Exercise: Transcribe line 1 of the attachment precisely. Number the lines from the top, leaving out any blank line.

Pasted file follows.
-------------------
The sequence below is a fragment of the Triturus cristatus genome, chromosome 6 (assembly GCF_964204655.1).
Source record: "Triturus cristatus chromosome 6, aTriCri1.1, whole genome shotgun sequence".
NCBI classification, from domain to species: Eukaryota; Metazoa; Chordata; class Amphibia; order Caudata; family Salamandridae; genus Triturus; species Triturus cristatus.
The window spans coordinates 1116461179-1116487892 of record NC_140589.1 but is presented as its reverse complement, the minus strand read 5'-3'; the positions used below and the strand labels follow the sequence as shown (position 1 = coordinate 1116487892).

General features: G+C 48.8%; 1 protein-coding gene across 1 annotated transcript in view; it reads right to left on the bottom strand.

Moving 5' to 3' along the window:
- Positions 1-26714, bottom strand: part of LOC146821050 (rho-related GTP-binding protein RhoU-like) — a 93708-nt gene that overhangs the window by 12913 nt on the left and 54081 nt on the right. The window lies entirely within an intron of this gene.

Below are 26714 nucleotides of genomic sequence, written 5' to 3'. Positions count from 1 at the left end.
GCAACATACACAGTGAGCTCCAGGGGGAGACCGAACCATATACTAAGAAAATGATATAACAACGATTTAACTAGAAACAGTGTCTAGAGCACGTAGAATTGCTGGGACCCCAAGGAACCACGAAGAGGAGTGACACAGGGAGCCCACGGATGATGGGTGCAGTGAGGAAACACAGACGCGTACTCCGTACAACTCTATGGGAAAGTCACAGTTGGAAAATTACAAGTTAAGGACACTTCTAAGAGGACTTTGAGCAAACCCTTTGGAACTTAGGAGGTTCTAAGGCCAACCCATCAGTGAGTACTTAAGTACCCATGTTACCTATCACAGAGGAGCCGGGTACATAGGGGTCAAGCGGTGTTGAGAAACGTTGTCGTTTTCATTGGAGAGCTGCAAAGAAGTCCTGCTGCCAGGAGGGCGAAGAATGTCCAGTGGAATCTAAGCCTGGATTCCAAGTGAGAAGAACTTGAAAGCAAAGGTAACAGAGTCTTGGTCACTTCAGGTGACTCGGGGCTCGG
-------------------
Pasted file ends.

The sequence below is a fragment of the Triturus cristatus genome, chromosome 6 (assembly GCF_964204655.1).